Blown-In Cellulose Insulation
Blown-in cellulose insulation is composed of recycled newspapers and boxes infused with wet and dry fire retardants, making it a preferred option for environmentally conscious homeowners. Its small particles, formed by broken down recycled fibers, allow it to easily conform into any oddly shaped or hard to reach nook. Blown-in insulation can save homeowners 20 to 50 percent on their utility bills if installed properly, and it's fire resistant.
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Where Should I Use Blown-in Insulation?
Blown-in insulation can be used easily in walls, ceilings, and attics. An added benefit of blown insulation is its unique ability to seal small air gaps blocking the exchange of hot and cold air providing a more energy efficient environment.
The Benefits of BLOWN-IN Insulation
Reduces utility costs
Prevents energy waste
Fills hard to reach areas
How Blown-In Insulation Can Work For You
Blown-In Insulation Products
Four major types of loose-fill cellulose products have been developed under a variety of brand names. These are generally characterized as dry cellulose, spray applied cellulose, stabilized cellulose, and low dust cellulose. These types are used in different parts of a building and for different reasons.
Dry Cellulose (Loose Fill)
Dry cellulose is used in retrofitting old homes by blowing the cellulose into holes drilled into the tops of the walls. It can also be blown into a new wall construction by using temporary retainers or netting that is clamped in place then removed once the cellulose has reached the appropriate density. This form of application does settle as much as 20% but the stated R-value of the cellulose is accurate after settling occurs. In addition, a dense-pack option can be used to reduce settling and further minimize air gaps. Dense-pack places pressure on the cavity, and should be done by an experienced installer.
Spray Applied Cellulose (Wet-Spray)
Spray applied cellulose is used for applying cellulose to new wall construction. The differences are the addition of water to the cellulose while spraying as well as adding some kind of moisture retardant such as chlorine to prevent mold cultures. In some cases the insulation might also mix in a very small percentage of adhesive or activate a dry adhesive present in the cellulose. Wet-spray allows application without the need for a temporary retainer. In addition, wet-spray allows for an even better seal of the insulated cavity against air infiltration and eliminates settling problems. Wet-spray installation requires that the wall be allowed to dry for a minimum of 24 hours (or until maximum of 25% moisture is reached) before being covered.
Stabilized cellulose is used most often in attic/roof insulation. It is applied with a very small amount of water to activate an adhesive of some kind. This reduces settling and decreases the amount of cellulose needed. This can prove advantageous at reducing the overall weight of the product on the ceiling drywall helping prevent possible sag. This application is ideal for sloped roofs and has been approved for 5:12 (41.66%) slopes.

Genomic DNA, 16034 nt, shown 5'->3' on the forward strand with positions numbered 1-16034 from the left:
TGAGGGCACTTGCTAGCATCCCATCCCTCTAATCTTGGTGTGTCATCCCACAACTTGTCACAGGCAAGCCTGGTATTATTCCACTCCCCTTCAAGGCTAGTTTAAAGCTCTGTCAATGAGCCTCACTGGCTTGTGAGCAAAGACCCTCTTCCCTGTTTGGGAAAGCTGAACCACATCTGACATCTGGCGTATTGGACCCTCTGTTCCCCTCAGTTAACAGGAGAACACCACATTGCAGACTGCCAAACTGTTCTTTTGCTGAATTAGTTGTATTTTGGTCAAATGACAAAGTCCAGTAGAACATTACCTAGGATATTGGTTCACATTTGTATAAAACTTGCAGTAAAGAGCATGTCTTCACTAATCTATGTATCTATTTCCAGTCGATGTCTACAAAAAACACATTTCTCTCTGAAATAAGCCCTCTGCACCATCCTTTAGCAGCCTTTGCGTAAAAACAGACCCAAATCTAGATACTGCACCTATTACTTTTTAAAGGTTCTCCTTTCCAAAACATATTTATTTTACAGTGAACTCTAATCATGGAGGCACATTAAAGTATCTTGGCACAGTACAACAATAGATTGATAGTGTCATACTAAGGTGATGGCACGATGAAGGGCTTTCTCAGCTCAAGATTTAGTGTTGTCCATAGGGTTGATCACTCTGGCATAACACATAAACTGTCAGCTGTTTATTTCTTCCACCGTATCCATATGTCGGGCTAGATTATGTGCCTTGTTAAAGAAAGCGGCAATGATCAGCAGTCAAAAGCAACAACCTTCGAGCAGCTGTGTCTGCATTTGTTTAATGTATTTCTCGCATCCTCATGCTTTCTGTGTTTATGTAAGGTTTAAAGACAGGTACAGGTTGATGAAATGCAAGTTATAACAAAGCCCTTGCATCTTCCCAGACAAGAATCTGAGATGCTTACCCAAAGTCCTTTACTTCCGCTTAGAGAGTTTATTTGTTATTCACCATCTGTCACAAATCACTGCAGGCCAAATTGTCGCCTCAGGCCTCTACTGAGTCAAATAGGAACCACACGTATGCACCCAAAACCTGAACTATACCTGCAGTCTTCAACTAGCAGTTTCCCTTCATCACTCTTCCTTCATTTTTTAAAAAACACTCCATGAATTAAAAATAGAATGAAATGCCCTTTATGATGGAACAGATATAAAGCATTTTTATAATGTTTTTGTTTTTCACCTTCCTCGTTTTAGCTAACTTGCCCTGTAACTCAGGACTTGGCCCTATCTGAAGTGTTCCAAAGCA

The last major type of cellulose insulation on the market is low dust variety. Nuisance levels of dust are created during application of most types of dry insulation causing the need for simple dust masks to be worn during installation. This kind of cellulose has a small percentage of oil or similar dust dampener added. This may also be appropriate to homes where people are sensitive to newsprint or paper dust (though new dust will not be created after installation).
Advantages Of a Warm, Insulated House
The thermal performance of loose filled cellulose compares favorably to other types of insulation. The thermal conductivity of loose-fill cellulose is approximately 40 mW/m·K (an R-value of 3.8 per inch) which is about the same as or slightly better than glass wool or rock wool. This doesn’t represent the whole picture of thermal performance. Other important aspects are how well the building envelope is sealed from air infiltration, convective air flows, and thermal bridging.
Cellulose is very good at fitting around items in walls like pipes and wiring leaving few air pockets that can reduce the overall efficiency of the wall. It also seals walls from air infiltration while providing the density to limit convection. The University of Colorado School of Architecture and Planning did a study that compared two seemingly identical test structures, one with cellulose and the other with fiberglass. The cellulose structure had used 26.4% less energy to heat. It also was shown to tighten the structure more than 30%. Subsequent real world surveys have cellulose performing 20-30% better at reducing energy used for heating than fiberglass.
Long-Term Cost Savings
Cellulose’s insulation qualities “can save homeowners 20 to 50 percent on their utility bills”.
Noise reduction is achieved in three ways with cellulose. The first is that cellulose completely fills cavities leaving few air pockets for sound to travel in. The second is the cellulose materials ability to trap air. The significant difference between noise reduction with cellulose and fiberglass is its density. Cellulose is approximately three times denser then fiberglass. This helps deaden the sound through walls and between floor levels.
Mold and Pest Control
The borates in cellulose insulation provide superior control against mold, insects, and pests such as rodents. Installations have shown that even several months of water-saturation and improper installation did not result in mold.
The borate treatment also gives cellulose the highest (Class I) fire safety rating. Many cellulose companies use a blend of ammonium sulfate and borate. Although ammonium sulfate is normally odorless, unexplained emission of ammonia and a resulting ammonia smell has been found in some cases.